For those who don’t know, I’m a massive fan of The X-Files (the original series more so than the recent revival).
I’ve always found the names of the episodes interesting. In the first few seasons they were fairly literal, related to characters (Deep Throat), settings (Space) or events (Gender Bender). I guess that had a lot to do with being cautious in the early days. Plus they almost always referenced the title in the episode itself, and probably didn’t want to make that too challenging!
But in later seasons they get more interesting. Here are three of my favourites.
The Post-modern Prometheus (Season 5)
The most obvious connection here is Mary Shelley’s Frankenstein, which was subtitled The Modern Prometheus. I guess bringing the story of a monster made by science into the modern day (complete with a Cher soundtrack) makes it postmodern. Dr Pollidori is also a reference to John William Polidori, Shelley’s contemporary.
In Greek mythology, prometheus refers to a demigod (someone who is part human and part god). He created man from clay, then stole fire from the gods and gave it to humanity, setting off evolution and civilisation. In a similar way The Great Mutato could be seen as an attempt to drag the backwards characters into the modern age. Like Frankenstein’s monster, his existence ultimately forces the townspeople to consider their judgement of others and what it is to be human (while also pointing to evolutionary advances such as miracle births).
But perhaps there’s a bitter undertone to that. Some critics view this episode as a dream sequence that isn’t real, due to the fairytale elements and the bookending of the story with the opening and closing of a comic (which may be Izzy’s comic book that we see in the episode). So civilisation is perhaps not ready to progress, or is incapable of this maturity.
When Victor Frankenstein asks himself ‘whence does the principle of life proceed?’, and when there’s as a gratifying summer to his toils creates a hideous phantasm of a man, he prefigures the postmodern prometheus, the genetic engineer, whose power to reanimate matter, life, genes into us, is only as limited as his imagination is.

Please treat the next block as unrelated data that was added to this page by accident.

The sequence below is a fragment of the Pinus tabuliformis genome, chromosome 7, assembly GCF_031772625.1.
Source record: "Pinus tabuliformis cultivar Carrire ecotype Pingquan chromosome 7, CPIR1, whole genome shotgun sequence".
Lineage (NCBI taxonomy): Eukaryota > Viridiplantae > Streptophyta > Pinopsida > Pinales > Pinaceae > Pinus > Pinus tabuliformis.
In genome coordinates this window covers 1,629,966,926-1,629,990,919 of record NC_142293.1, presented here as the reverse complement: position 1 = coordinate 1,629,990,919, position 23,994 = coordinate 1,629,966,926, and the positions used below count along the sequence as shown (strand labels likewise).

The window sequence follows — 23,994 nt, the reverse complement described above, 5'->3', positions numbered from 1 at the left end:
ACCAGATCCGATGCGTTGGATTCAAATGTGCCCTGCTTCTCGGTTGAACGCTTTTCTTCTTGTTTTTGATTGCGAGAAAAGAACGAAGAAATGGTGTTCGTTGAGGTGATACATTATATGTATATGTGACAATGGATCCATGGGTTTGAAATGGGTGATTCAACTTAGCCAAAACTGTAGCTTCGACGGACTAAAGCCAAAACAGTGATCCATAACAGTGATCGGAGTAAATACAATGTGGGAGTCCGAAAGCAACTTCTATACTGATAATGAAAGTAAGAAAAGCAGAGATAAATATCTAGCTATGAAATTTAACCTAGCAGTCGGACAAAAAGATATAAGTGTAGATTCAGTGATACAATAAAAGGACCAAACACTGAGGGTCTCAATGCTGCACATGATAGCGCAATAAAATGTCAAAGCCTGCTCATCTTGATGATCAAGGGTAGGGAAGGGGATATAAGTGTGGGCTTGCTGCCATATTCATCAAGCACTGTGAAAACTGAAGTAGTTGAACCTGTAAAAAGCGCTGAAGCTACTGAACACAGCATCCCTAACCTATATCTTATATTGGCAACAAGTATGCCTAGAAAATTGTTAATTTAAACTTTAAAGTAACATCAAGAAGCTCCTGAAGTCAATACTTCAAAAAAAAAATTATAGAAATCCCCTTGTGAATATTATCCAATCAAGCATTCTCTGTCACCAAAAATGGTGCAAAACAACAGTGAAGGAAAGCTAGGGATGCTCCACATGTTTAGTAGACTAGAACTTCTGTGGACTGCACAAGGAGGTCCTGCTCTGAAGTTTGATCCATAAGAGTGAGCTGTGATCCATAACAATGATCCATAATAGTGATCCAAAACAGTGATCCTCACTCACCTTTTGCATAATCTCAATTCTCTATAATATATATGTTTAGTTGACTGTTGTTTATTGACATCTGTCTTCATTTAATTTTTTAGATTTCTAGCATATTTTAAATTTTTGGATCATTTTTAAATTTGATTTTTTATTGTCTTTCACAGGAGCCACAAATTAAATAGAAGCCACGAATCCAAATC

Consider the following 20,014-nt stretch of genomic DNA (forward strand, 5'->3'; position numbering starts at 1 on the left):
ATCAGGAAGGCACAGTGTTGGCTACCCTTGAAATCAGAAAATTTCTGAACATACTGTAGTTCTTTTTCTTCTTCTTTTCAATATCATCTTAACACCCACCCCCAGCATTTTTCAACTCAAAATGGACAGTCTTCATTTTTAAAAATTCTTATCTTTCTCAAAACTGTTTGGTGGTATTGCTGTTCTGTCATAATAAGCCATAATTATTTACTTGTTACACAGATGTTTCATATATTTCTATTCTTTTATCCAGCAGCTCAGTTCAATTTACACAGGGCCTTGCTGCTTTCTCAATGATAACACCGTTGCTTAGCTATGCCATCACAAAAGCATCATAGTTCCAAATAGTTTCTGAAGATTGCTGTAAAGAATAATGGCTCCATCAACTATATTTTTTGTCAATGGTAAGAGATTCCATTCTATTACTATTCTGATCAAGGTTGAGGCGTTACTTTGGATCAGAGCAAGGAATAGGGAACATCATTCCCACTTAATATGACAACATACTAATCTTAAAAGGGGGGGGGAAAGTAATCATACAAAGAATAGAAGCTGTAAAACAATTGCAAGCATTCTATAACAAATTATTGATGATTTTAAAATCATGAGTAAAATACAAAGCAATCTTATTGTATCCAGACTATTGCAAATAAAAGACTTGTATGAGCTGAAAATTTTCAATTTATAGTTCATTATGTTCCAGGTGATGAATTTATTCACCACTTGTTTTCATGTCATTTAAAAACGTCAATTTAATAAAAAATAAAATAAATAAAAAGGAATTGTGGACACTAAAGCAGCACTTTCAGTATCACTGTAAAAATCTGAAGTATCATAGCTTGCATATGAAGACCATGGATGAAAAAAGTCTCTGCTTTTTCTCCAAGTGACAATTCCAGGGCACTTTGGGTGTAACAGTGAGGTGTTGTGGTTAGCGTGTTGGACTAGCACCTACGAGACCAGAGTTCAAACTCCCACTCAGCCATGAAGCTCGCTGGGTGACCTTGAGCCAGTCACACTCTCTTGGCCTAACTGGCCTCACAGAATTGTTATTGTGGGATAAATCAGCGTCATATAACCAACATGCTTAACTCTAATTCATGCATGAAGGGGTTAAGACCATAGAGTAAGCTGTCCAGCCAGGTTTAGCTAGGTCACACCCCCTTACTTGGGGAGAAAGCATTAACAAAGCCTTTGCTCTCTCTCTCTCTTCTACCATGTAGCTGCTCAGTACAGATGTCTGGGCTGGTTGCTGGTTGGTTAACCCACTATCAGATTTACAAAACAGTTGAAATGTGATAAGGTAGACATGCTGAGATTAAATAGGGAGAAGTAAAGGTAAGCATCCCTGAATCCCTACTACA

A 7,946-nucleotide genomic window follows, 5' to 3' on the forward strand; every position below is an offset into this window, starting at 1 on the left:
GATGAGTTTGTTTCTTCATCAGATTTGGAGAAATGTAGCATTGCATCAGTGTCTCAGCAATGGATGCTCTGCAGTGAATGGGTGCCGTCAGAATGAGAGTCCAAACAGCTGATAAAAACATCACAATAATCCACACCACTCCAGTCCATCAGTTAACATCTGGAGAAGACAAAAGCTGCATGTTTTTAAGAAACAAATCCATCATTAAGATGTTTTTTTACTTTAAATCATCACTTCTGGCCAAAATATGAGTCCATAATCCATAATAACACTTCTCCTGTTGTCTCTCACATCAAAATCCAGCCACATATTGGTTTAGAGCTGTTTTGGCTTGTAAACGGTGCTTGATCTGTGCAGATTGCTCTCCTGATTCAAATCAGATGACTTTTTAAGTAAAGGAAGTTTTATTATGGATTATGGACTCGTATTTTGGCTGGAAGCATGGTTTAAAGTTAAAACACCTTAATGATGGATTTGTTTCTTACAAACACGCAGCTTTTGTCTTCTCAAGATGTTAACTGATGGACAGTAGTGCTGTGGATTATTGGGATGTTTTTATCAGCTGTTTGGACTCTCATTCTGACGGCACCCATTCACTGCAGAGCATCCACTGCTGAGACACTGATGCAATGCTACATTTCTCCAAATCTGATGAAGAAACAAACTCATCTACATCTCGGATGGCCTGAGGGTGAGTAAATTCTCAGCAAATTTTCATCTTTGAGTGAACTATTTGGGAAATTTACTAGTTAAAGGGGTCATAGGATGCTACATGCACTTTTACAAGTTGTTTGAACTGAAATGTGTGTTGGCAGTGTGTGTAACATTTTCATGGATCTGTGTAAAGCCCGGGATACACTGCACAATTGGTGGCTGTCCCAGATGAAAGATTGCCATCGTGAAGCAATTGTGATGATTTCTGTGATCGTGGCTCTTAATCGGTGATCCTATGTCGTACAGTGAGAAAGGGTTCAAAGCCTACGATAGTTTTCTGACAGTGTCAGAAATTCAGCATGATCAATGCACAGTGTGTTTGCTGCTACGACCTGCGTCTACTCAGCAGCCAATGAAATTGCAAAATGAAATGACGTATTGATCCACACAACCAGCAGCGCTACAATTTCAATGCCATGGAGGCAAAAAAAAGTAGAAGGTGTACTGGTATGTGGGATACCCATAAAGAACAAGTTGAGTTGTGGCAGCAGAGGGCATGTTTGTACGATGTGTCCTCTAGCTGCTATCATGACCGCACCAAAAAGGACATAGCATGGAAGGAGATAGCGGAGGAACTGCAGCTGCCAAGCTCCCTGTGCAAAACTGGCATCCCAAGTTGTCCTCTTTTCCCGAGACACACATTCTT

– Fox Mulder, The Post-modern Prometheus
I noticed that ‘post-modern’ is hyphenated here, unlike in most dictionaries. I’m guessing it’s to make it easier to read. I’m not going to call Carter out on it.
Fun fact: before he made the episode, Chris Carter discovered Matt Groening had already created a character called The Great Mutato (different pronunciation) for a comic book entry of The Simpsons. He got in touch and Groening agreed to let him use the name.
Chinga (Season 5)
Co-written by Stephen King, this episode has always been interesting to me because the title was changed from Chinga to Bunghoney.
It’s fairly well-known among X-philes that the broadcasting standards people got into a tizzy because ‘chinga’ means ‘fuck’ in Spanish (unbeknownst to King or Carter) and is used in all sorts of profane variations – so it was changed to Bunghoney outside of the US. Which, from all my research, doesn’t really mean much either (the closest I can get is ‘bunghole’). I guess they just wanted a nonsensical title that sounds a bit crude.
In terms of why it was called Chinga in the first place, apparently it was the name of Polly’s doll in King’s original script. I’m not convinced by this because a) there’s no source given for this claim in the few places I’ve seen it and b) ‘Chinga’ is never mentioned in the episode itself. Maybe one day I’ll ask Chris Carter myself.
One conclusion I have drawn is that, personally, I think I actually prefer the name Bunghoney.
Monday (Season 6)
This is one of my favourite episodes. Apparently they wrote it under pressure, which I think actually pays off. The pace is perfect.
Apparently Monday was inspired by a Twilight Zone episode, Shadow Play, and not Groundhog Day as many fans surmise (*raises hand*). The events are also filled with much more hopelessness. At the end of Groundhog Day Phil Connors gets the girl and everything is hunky-dory again – but for Pam in The X-Files her fate is much sadder.
Monday has for a long time been associated with melancholy and depression, being the first day of a typical working week when everyone goes back to the daily grind. So it makes sense that an episode about a day endlessly repeating itself is named after it. It was originally titled Moebius (from ‘moebius strip’; a scientific concept of a continuous loop). Monday also sounds a bit like ‘mundane’, which it is for Pam in the sense that she is the only character aware of the repeating day. Or in contrast, in the sense of the bureau’s tedious, boring Monday morning meeting.
Monday as a working day could also be a reference to the writers’ work, re-scripting an episode of The X-Files over and over until they’re happy with it (what, you mean that’s not fun?!) and this in turn repeats itself every week.
How appropriate that I’m finishing this blog post on a Sunday night. Let’s hope my waterbed-I-didn’t-know-I-had won’t spring a leak tomorrow.